IT managers looking to better understand how applications use their network infrastructure — and more quickly spot potential failures — have a newcomer to the application management market to consider.
NLayers Ltd., which has received more than US$4 million in venture funding over the past year, next week will launch its InSight product suite. Founder and CEO Gili Raanan says InSight can build a dynamic model of elements that support applications and alert network managers when a change in the infrastructure will adversely affect application performance.
“We model physical servers and application dependencies. We simplify a very complicated system so customers can make better use of it,” Raanan says.
InSight uses a rack-mountable appliance loaded with software that sits in a customer data centre and passively monitors traffic using multiple network interface cards to connect to servers and switches. InSight collects copies of application packets crossing the network, stores the information in a built-in database and uses it to model application behavior and create baselines. Instead of SNMP polling, the product uses proprietary algorithms and APIs to gather data from network components in the application infrastructure, a combination of devices, servers, databases and users on which applications depend.
Market research firm APM Advisors says companies such as Collation Inc., Relicore Inc. and Vieo Inc. also attempt to identify application components and map dependencies between multiple elements to monitor performance. For example, if an end user or a business unit depends on a server that runs PeopleSoft, which depends on a specific switch and so on, the product can identify where along the chain performance degraded and what will be affected.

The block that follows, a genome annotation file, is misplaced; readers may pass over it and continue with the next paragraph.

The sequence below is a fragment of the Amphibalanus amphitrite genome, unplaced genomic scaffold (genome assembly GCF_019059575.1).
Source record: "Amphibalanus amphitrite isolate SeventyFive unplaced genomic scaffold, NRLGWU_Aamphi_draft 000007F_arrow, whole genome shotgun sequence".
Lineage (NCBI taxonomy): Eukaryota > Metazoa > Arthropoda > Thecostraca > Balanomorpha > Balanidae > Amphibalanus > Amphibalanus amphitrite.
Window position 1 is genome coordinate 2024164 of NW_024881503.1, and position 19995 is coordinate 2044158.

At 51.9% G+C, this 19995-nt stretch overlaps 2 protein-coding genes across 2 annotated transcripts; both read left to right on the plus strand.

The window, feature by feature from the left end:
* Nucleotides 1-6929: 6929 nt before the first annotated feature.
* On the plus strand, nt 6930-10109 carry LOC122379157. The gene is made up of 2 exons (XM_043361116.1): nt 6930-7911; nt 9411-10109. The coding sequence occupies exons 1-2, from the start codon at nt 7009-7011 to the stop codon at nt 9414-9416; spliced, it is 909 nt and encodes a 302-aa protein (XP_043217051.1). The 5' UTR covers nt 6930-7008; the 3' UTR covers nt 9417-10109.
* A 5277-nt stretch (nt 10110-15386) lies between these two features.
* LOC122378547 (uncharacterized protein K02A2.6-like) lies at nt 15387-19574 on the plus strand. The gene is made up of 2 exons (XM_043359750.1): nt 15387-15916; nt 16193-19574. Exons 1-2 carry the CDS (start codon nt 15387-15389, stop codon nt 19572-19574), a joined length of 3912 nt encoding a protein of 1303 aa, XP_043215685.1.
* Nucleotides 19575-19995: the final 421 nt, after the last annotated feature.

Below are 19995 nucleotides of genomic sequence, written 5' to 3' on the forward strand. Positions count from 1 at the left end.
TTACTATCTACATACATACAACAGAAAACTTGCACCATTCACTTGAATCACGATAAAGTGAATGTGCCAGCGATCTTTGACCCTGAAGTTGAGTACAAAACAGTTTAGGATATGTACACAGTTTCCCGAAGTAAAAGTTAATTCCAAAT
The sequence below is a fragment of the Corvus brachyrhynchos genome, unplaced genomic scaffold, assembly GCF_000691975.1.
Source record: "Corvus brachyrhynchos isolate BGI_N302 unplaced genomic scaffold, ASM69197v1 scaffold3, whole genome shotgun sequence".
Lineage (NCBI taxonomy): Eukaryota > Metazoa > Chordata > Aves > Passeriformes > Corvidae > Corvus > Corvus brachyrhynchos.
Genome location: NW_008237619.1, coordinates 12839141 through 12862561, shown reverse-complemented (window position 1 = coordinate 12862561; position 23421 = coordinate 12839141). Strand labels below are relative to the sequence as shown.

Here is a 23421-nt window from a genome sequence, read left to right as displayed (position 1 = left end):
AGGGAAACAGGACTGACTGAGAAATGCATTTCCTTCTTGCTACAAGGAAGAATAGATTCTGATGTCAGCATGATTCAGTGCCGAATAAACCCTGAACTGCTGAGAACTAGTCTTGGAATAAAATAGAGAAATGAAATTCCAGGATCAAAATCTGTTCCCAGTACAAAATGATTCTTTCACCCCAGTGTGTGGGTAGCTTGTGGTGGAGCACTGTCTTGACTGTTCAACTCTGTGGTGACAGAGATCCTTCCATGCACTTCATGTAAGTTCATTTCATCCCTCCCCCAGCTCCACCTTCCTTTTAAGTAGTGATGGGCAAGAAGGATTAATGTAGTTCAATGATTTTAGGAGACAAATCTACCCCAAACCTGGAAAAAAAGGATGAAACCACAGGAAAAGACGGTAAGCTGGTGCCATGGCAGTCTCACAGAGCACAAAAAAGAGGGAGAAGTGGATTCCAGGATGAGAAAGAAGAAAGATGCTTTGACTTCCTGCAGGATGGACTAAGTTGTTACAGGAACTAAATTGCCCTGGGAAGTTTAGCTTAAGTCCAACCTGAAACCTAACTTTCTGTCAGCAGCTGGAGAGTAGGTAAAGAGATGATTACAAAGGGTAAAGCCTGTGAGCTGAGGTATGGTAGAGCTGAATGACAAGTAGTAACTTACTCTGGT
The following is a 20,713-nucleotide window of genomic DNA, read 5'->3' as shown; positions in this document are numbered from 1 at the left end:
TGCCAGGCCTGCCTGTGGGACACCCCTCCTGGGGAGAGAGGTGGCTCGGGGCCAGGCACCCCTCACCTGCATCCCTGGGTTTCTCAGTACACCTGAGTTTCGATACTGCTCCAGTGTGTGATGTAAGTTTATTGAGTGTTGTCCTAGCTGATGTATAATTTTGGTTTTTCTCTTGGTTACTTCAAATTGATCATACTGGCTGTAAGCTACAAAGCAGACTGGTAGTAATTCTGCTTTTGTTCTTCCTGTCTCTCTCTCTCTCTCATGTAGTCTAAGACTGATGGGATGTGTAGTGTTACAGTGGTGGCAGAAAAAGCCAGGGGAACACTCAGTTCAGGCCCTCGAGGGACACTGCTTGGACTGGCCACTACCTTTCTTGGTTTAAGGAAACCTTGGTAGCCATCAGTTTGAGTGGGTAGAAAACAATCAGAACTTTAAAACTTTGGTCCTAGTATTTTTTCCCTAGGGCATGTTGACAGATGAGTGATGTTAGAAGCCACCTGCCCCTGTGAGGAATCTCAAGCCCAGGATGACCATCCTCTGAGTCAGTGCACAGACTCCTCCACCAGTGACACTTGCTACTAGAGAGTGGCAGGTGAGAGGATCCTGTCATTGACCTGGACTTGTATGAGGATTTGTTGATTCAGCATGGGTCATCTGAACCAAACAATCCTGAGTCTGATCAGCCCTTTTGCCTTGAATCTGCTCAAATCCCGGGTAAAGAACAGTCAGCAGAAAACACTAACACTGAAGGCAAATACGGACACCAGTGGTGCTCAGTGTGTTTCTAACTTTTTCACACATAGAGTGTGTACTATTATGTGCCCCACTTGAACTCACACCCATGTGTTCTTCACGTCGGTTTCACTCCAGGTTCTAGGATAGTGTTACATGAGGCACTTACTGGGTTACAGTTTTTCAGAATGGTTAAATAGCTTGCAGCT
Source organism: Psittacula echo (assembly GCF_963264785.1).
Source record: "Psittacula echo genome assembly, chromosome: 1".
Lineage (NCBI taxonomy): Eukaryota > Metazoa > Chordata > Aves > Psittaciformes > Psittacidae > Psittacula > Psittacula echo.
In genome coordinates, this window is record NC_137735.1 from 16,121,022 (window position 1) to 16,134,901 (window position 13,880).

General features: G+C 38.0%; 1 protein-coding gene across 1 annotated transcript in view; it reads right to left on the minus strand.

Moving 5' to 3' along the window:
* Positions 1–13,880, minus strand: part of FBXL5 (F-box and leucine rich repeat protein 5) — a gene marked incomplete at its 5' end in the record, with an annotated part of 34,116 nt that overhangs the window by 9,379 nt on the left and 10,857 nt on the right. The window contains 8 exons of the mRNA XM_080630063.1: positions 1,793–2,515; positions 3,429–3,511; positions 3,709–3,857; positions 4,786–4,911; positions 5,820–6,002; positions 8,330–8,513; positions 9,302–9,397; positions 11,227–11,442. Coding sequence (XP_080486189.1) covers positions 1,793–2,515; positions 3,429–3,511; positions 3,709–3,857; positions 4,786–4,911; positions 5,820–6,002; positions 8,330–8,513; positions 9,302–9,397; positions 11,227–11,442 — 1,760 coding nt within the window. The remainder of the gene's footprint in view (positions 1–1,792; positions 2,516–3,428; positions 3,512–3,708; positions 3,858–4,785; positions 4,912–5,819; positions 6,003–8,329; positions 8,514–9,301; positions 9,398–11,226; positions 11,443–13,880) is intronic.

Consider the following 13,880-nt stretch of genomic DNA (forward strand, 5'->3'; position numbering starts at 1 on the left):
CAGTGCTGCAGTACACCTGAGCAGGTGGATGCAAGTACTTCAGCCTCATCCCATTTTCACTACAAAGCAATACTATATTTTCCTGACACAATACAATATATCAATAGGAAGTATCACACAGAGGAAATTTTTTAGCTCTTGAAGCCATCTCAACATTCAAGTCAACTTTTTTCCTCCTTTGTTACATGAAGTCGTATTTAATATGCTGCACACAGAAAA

Lynn Nye, president of APM Advisors, says InSight can give customers a comprehensive view of their application network and let them know in advance how changes, such as adding software to a Web server or rerouting Web traffic through a different server, could affect application performance.
“NLayers is focused on giving customers a picture of what they have and showing them how changes did affect application performance and how new changes could impact performance,” Nye said. While passive monitoring is a good start, Nye adds, the company eventually will need to upgrade its product to include active polling and data gathering if it wants to compete with Computer Associates International Inc., IBM Tivoli and Mercury Interactive Corp., which also are looking to manage application infrastructure.
Pricing for nLayers InSight starts at about US$2,500 monthly with the subscription payment model or US$45,000 for a perpetual license.